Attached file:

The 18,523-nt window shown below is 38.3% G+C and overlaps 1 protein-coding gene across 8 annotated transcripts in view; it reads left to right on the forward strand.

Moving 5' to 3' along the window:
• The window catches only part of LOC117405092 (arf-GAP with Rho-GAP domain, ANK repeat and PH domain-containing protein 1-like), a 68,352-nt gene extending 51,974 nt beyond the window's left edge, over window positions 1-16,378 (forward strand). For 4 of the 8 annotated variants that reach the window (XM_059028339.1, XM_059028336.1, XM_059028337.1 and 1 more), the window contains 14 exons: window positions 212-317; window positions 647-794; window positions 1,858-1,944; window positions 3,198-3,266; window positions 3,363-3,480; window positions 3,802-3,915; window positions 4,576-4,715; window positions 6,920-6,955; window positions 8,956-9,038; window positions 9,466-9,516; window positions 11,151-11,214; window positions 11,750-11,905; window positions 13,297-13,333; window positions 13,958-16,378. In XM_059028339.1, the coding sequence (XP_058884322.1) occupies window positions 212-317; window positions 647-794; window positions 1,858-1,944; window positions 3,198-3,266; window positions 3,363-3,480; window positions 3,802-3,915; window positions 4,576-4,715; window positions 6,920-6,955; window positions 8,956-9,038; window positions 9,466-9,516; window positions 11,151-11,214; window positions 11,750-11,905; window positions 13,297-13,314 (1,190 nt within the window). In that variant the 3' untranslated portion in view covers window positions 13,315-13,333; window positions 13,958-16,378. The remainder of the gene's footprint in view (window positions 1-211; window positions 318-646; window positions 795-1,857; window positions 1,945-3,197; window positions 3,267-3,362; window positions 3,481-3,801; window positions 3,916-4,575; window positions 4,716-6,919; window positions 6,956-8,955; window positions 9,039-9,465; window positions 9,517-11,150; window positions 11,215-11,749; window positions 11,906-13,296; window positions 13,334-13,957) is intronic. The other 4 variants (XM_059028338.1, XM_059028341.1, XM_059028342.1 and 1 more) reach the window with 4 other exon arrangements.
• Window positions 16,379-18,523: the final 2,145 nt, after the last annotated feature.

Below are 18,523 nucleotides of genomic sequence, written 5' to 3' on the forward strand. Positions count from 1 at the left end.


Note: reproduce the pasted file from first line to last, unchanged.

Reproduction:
The 18,523-nt window shown below is 38.3% G+C and overlaps 1 protein-coding gene across 8 annotated transcripts in view; it reads left to right on the forward strand.

Moving 5' to 3' along the window:
• The window catches only part of LOC117405092 (arf-GAP with Rho-GAP domain, ANK repeat and PH domain-containing protein 1-like), a 68,352-nt gene extending 51,974 nt beyond the window's left edge, over window positions 1-16,378 (forward strand). For 4 of the 8 annotated variants that reach the window (XM_059028339.1, XM_059028336.1, XM_059028337.1 and 1 more), the window contains 14 exons: window positions 212-317; window positions 647-794; window positions 1,858-1,944; window positions 3,198-3,266; window positions 3,363-3,480; window positions 3,802-3,915; window positions 4,576-4,715; window positions 6,920-6,955; window positions 8,956-9,038; window positions 9,466-9,516; window positions 11,151-11,214; window positions 11,750-11,905; window positions 13,297-13,333; window positions 13,958-16,378. In XM_059028339.1, the coding sequence (XP_058884322.1) occupies window positions 212-317; window positions 647-794; window positions 1,858-1,944; window positions 3,198-3,266; window positions 3,363-3,480; window positions 3,802-3,915; window positions 4,576-4,715; window positions 6,920-6,955; window positions 8,956-9,038; window positions 9,466-9,516; window positions 11,151-11,214; window positions 11,750-11,905; window positions 13,297-13,314 (1,190 nt within the window). In that variant the 3' untranslated portion in view covers window positions 13,315-13,333; window positions 13,958-16,378. The remainder of the gene's footprint in view (window positions 1-211; window positions 318-646; window positions 795-1,857; window positions 1,945-3,197; window positions 3,267-3,362; window positions 3,481-3,801; window positions 3,916-4,575; window positions 4,716-6,919; window positions 6,956-8,955; window positions 9,039-9,465; window positions 9,517-11,150; window positions 11,215-11,749; window positions 11,906-13,296; window positions 13,334-13,957) is intronic. The other 4 variants (XM_059028338.1, XM_059028341.1, XM_059028342.1 and 1 more) reach the window with 4 other exon arrangements.
• Window positions 16,379-18,523: the final 2,145 nt, after the last annotated feature.

Below are 18,523 nucleotides of genomic sequence, written 5' to 3' on the forward strand. Positions count from 1 at the left end.